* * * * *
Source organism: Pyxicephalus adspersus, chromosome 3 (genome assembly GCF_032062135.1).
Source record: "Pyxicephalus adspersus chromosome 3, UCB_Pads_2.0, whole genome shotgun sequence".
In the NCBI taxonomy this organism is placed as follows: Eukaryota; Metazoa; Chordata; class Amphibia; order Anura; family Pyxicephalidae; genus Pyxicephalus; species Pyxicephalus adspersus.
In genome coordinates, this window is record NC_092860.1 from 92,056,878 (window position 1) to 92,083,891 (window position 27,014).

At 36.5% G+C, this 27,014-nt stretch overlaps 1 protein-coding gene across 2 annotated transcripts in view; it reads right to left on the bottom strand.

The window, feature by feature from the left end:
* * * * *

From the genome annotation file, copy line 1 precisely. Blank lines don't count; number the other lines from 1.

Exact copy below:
Source organism: Pyxicephalus adspersus, chromosome 3 (genome assembly GCF_032062135.1).